The pitch class circle. This corresponds to the twelve pitch classes within the octave. In experiments on the Tritone Paradox, pairs of tones are played that are opposite each other along the circle, such as C-For G -D. Let us suppose that listeners mentally arrange pitch classes as a circular map, like a clockface, as shown in Figure 1.
The results supported my conjecture - the judgments of most subjects varied systematically depending on the positions of the tones along the pitch class circle: Tones in one region of the circle tended to be heard as higher, and tones in the opposite region as lower.
Perception of the Tritone Paradox by a subject who perceived the illusion in a pronounced fashion. The upper figure shows the orientation of the pitch class circle with respect to height, derived from the judgments of the subject shown in the graph.
In addition, the orientation of the pitch class circle varied strikingly from one subject to another. Both these subjects heard the Tritone Paradox in a very pronounced fashion, but quite differently from each other.
So for the most part when the first subject heard an ascending pattern the second subject heard a descending one, and vice versa.
The upper parts of the figures show the two orientations of the pitch class circle with respect to height which were derived from the judgments of these subjects. For the first subject, pitch classes G and A stood at the top of the circle, but for the second subject, C and D stood in this position instead.
To further illustrate the differences between listeners in perception of the Tritone Paradox, the judgments of four more subjects are shown in Figure 4. Another surprising consequence of the Tritone Paradox concerns absolute pitch - the ability to name a note in the absence of a reference note.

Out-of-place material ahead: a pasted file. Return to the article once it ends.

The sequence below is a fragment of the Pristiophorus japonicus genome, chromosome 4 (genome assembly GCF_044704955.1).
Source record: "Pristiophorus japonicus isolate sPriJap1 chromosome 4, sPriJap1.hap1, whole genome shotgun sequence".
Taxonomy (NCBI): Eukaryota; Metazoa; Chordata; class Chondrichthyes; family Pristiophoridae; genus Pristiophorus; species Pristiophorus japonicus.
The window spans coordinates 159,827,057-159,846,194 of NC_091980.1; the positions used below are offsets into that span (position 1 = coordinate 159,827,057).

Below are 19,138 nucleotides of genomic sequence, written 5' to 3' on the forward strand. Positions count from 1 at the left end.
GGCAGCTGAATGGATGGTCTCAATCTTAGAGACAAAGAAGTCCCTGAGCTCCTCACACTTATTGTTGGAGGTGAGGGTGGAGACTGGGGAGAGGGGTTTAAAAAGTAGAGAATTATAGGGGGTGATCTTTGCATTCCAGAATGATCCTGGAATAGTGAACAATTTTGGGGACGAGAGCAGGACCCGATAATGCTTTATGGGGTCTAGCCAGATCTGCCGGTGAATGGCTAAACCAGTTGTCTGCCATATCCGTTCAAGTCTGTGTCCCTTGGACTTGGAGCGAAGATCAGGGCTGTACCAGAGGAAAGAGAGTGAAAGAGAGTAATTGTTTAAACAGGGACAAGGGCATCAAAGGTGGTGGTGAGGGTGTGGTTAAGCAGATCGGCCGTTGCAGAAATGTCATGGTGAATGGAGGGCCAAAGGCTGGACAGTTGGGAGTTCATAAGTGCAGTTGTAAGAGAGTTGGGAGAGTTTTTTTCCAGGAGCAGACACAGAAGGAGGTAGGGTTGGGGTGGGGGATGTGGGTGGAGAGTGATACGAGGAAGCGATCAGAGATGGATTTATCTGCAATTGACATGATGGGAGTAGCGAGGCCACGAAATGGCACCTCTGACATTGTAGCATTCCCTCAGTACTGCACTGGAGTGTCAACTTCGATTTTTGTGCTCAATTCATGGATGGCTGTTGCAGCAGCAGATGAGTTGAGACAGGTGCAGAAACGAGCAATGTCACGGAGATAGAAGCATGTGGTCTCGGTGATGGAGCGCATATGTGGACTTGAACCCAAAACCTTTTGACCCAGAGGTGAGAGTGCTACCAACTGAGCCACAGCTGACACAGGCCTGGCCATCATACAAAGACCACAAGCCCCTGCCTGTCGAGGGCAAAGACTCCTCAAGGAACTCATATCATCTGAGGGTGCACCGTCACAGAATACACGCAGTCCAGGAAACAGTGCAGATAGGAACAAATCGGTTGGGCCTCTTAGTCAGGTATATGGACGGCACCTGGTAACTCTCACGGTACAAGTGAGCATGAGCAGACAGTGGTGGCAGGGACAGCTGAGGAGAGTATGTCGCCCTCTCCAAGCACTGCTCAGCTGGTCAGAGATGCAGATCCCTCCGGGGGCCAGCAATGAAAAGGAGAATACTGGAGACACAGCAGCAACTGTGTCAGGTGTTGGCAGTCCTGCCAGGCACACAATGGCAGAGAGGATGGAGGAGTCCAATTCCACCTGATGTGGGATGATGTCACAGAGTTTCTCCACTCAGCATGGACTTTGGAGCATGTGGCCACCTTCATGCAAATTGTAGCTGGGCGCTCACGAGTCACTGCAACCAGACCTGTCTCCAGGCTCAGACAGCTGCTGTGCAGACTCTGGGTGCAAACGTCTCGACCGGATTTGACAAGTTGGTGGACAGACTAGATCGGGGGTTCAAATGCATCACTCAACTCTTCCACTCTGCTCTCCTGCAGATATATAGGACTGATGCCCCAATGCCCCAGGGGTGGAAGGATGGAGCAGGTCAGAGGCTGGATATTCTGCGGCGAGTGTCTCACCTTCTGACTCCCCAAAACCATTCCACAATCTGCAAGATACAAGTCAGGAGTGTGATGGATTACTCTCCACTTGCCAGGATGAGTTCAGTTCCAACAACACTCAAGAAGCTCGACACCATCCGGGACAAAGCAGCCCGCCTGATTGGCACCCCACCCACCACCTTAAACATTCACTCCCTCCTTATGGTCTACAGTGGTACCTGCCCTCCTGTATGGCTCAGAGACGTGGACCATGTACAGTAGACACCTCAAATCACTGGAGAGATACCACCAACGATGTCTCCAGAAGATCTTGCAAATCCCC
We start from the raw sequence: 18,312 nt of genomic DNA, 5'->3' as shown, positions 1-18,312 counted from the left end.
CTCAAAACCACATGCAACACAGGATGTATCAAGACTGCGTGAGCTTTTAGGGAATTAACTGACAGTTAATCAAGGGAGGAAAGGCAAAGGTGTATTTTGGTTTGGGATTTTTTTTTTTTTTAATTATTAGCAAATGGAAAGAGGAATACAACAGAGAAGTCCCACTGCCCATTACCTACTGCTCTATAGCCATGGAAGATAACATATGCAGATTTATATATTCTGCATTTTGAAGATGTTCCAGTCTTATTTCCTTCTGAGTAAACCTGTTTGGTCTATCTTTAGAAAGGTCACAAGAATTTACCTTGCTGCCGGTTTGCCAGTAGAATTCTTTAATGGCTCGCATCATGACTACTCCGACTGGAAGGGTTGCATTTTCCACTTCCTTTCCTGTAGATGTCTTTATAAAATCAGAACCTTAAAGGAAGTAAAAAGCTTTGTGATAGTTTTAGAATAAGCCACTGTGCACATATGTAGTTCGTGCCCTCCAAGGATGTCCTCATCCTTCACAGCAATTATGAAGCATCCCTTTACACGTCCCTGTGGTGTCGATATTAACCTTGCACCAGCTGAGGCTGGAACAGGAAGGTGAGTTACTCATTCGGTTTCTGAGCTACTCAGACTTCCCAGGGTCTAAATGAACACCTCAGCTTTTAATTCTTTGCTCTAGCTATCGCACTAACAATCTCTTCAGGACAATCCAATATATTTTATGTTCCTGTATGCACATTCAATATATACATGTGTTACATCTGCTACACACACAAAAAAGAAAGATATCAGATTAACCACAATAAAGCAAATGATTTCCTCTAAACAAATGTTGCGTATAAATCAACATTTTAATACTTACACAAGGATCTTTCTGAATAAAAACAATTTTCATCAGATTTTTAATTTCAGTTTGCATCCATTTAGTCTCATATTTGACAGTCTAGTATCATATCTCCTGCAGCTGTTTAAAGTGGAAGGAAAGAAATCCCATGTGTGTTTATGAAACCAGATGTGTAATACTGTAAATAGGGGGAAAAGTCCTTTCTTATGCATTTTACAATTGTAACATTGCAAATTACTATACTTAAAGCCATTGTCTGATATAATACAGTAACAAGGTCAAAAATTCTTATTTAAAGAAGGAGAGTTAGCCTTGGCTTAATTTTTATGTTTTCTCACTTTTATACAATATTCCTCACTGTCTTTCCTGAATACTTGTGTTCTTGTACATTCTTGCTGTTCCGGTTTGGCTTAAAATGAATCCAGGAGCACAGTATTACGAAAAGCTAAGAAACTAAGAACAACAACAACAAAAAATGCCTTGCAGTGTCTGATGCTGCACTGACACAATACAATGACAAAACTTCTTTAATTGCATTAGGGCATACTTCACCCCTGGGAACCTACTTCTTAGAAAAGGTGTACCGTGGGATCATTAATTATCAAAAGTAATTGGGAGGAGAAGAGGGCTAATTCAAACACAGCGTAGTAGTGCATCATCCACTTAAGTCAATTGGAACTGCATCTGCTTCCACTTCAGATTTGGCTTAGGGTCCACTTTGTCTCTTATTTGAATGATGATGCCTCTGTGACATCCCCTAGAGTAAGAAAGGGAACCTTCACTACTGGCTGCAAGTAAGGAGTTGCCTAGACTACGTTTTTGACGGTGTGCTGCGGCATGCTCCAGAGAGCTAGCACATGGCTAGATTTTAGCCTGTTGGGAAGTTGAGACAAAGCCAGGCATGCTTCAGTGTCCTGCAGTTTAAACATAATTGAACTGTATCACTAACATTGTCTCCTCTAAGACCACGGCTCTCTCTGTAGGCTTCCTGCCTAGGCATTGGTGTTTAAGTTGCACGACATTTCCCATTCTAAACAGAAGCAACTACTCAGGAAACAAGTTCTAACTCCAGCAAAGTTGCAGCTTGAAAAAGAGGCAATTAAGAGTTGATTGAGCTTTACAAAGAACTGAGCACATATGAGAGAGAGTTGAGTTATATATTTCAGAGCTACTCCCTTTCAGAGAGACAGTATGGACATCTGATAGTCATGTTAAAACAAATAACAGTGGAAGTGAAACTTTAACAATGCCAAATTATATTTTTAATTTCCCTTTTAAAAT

This ability is generally considered to be very rare. But the Tritone Paradox shows that the large majority of people possess an implicit form of absolute pitch, since on listening to this pattern they hear tones as higher or as lower depending simply on their pitch classes, or note names.Cleave can be cleaved into two “homographs,” words with different origins that end up spelled the same.
“Cleave,” meaning ‘to cling to or adhere,’ comes from an Old English word that. Two-Spirit (also two spirit or, occasionally, twospirited) is a modern, pan-Indian, umbrella term used by some indigenous North Americans to describe certain people in their communities who fulfill a traditional third-gender (or other gender-variant) ceremonial role in their cultures.
While most people mistakenly associate the term with "LGBT Native", the term and identity of two-spirit "does.
A. A1C A form of hemoglobin used to test blood sugars over a period of time.
ABCs of Behavior An easy method for remembering the order of behavioral components: Antecedent, Behavior, Consequence. Factoid. Emma Kapotes/caninariojana.com People think it means: A fun, trivial fact. But it really means: A fun, FALSE fact.
Coined by Normal Mailer in to describe “facts” invented by gossip. Need antonyms of describe? Here's over 15 fantastic words you can use. What's the opposite of Synonyms. Antonyms What is the opposite of describe? Need antonyms for describe?
Here's a list of words from our thesaurus that you can use instead. Verb conceal. confuse. distort. hide. ignore. listen. Apply and extend previous understandings of multiplication and division to divide fractions by fractions.